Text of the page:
Carnegie Mellon University v. Marvell Technology Group, LTD (No. 2014-1492, 11/17/15) (Prost, Newman, Lourie, Dyk, Moore, O'Malley, Reyna, Wallach, Taranto, Chen, Hughes, Stoll)

November 17, 2015 12:41 PM

Per Curiam. Holding in abeyance damages issue raised in petition for rehearing in banc pending the Supreme Court’s decision in Halo Electronics Inc. v. Pulse Electronics Inc. and Stryker Corp. v. Zinner, Inc. and denying rehearing on other issues.

A full version of the text is available in PDF form.

Akamai Technologies, Inc. v. Limelight Networks, Inc. (No. 2009-1372, -1380, -1416, -1417, 11/16/15) (Prost, Linn, Moore)

November 16, 2015 4:08 PM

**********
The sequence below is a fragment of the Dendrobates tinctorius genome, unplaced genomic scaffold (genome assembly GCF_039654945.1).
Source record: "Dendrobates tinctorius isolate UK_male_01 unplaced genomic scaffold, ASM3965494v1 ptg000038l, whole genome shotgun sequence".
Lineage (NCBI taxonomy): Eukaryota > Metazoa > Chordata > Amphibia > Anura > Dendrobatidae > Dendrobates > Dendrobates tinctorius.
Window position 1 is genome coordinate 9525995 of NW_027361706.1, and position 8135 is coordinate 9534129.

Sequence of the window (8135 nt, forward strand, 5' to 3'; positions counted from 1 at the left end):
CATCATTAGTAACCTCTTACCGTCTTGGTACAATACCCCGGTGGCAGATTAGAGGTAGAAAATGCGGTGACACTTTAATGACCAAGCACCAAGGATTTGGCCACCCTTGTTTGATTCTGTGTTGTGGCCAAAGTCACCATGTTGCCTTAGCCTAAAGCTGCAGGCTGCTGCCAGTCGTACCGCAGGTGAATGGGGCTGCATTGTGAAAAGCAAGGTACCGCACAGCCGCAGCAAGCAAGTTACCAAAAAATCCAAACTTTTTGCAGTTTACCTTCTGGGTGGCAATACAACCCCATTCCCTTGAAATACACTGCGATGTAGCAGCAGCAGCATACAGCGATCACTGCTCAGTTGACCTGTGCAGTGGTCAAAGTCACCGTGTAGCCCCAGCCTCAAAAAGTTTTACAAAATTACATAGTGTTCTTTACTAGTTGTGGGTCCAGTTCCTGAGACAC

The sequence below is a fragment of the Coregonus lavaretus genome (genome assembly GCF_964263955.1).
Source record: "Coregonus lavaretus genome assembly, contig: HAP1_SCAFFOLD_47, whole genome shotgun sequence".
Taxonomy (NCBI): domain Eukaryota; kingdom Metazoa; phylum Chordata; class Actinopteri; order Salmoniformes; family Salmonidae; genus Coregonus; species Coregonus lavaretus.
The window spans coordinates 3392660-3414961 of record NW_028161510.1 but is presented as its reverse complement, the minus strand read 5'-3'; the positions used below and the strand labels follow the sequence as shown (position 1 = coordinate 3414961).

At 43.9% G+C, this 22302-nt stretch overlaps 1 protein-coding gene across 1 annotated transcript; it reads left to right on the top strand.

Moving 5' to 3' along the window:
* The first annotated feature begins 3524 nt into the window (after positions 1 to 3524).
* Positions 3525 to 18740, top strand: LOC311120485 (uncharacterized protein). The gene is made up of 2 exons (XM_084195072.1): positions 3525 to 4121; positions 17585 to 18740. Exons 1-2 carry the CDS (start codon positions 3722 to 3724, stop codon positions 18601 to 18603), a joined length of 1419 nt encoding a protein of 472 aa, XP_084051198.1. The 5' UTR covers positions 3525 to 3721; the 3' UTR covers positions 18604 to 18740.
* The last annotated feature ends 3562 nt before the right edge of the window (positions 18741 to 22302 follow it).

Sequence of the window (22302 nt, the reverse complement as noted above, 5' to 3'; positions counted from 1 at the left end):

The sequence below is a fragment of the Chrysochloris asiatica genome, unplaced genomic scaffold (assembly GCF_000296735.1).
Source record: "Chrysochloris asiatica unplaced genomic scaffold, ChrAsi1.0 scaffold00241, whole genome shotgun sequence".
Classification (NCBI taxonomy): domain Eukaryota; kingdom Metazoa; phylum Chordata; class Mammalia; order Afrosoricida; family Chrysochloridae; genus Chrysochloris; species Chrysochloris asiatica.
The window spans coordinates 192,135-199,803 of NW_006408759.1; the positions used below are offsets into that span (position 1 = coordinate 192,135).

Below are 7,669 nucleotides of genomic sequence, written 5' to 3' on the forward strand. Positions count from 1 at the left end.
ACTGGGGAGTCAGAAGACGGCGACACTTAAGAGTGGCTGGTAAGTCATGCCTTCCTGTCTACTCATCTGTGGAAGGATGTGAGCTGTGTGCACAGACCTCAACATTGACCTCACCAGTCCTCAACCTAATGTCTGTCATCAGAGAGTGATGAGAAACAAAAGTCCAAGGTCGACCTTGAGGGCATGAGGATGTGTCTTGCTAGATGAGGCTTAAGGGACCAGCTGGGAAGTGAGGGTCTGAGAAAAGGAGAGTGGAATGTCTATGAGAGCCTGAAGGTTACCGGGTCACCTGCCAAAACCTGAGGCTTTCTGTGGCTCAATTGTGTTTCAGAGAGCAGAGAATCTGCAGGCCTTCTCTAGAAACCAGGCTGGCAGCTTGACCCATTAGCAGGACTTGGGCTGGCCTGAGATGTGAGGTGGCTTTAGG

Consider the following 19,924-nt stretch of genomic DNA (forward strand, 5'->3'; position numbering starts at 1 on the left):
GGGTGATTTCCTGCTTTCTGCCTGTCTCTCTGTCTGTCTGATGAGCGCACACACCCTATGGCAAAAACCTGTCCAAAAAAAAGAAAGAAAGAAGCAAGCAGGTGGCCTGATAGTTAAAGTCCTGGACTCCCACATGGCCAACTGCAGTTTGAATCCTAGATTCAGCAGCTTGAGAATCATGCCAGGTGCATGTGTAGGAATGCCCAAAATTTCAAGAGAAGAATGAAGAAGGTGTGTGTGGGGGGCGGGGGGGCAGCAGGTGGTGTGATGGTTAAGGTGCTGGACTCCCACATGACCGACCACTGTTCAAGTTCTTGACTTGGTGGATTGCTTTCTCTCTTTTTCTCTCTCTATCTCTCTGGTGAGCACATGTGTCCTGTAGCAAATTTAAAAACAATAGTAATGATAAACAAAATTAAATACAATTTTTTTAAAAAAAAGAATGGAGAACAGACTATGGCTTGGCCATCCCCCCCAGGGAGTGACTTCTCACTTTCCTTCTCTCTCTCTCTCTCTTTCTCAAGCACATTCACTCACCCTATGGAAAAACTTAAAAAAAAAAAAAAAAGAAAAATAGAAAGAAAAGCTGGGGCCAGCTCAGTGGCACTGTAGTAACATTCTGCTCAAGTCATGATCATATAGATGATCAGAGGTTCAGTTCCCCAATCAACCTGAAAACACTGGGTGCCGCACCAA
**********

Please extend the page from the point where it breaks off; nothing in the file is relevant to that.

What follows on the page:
Linn, J. Remanding with instructions to reinstate the jury verdict of infringement and the jury’s damages award. The district court did not err in its claim construction or by allowing patentee’s expert to testify regarding lost profits. Regarding claim construction, the defendant “cannot argue at the jury instruction stage – after the bulk of the trial was framed and directed by the Markman construction to which it agreed – that the construction was somehow too broad.” Regarding lost profits, patentee’s damages expert’s “25% adjustment for market elasticity was sufficiently grounded in economic principles for the district court to allow it. Though [defendant] is correct that its customers expressed a clear preference for lower-priced products — as evidenced by their buying [defendant’s] significantly cheaper product — and therefore would have been less likely to buy [patentee’s] products than the average consumer, [patentee’s expert’s] testimony took this consideration into account both in excluding the lowest 25% of [defendant’s] customers from his lost profits analysis, and for discounting the potential award for price elasticity. Whether this discount was sufficient is not a legal challenge to the availability of lost profits, but as to the amount of lost profits, which [defendant] failed to address in its panel briefing.”